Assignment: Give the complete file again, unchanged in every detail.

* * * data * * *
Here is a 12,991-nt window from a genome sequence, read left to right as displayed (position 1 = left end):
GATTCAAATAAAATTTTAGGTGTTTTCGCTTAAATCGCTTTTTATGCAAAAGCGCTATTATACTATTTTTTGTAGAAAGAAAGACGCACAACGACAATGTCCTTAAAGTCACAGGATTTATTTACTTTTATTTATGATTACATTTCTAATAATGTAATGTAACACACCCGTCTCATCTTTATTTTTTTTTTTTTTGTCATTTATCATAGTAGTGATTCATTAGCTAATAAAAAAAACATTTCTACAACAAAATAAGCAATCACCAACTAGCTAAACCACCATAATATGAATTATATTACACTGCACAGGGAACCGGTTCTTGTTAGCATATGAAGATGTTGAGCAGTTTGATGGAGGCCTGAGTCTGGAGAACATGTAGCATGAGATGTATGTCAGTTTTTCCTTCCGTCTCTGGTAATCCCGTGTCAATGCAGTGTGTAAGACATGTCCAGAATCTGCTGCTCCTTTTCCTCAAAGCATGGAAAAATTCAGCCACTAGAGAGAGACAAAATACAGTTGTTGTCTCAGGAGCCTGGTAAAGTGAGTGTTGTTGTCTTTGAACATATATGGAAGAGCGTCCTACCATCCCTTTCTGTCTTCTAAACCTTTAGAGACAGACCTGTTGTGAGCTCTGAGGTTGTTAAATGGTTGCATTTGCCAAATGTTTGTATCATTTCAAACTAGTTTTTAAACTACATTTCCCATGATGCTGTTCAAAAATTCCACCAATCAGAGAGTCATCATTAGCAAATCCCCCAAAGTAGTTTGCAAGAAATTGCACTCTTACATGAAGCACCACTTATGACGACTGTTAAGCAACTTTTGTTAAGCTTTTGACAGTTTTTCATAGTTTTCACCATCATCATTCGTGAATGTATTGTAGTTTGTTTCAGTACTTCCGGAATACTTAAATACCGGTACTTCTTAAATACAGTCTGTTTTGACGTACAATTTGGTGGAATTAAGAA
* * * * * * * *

Here is a 12,991-nt window from a genome sequence, read left to right as displayed (position 1 = left end):
GATTCAAATAAAATTTTAGGTGTTTTCGCTTAAATCGCTTTTTATGCAAAAGCGCTATTATACTATTTTTTGTAGAAAGAAAGACGCACAACGACAATGTCCTTAAAGTCACAGGATTTATTTACTTTTATTTATGATTACATTTCTAATAATGTAATGTAACACACCCGTCTCATCTTTATTTTTTTTTTTTTTGTCATTTATCATAGTAGTGATTCATTAGCTAATAAAAAAAACATTTCTACAACAAAATAAGCAATCACCAACTAGCTAAACCACCATAATATGAATTATATTACACTGCACAGGGAACCGGTTCTTGTTAGCATATGAAGATGTTGAGCAGTTTGATGGAGGCCTGAGTCTGGAGAACATGTAGCATGAGATGTATGTCAGTTTTTCCTTCCGTCTCTGGTAATCCCGTGTCAATGCAGTGTGTAAGACATGTCCAGAATCTGCTGCTCCTTTTCCTCAAAGCATGGAAAAATTCAGCCACTAGAGAGAGACAAAATACAGTTGTTGTCTCAGGAGCCTGGTAAAGTGAGTGTTGTTGTCTTTGAACATATATGGAAGAGCGTCCTACCATCCCTTTCTGTCTTCTAAACCTTTAGAGACAGACCTGTTGTGAGCTCTGAGGTTGTTAAATGGTTGCATTTGCCAAATGTTTGTATCATTTCAAACTAGTTTTTAAACTACATTTCCCATGATGCTGTTCAAAAATTCCACCAATCAGAGAGTCATCATTAGCAAATCCCCCAAAGTAGTTTGCAAGAAATTGCACTCTTACATGAAGCACCACTTATGACGACTGTTAAGCAACTTTTGTTAAGCTTTTGACAGTTTTTCATAGTTTTCACCATCATCATTCGTGAATGTATTGTAGTTTGTTTCAGTACTTCCGGAATACTTAAATACCGGTACTTCTTAAATACAGTCTGTTTTGACGTACAATTTGGTGGAATTAAGAA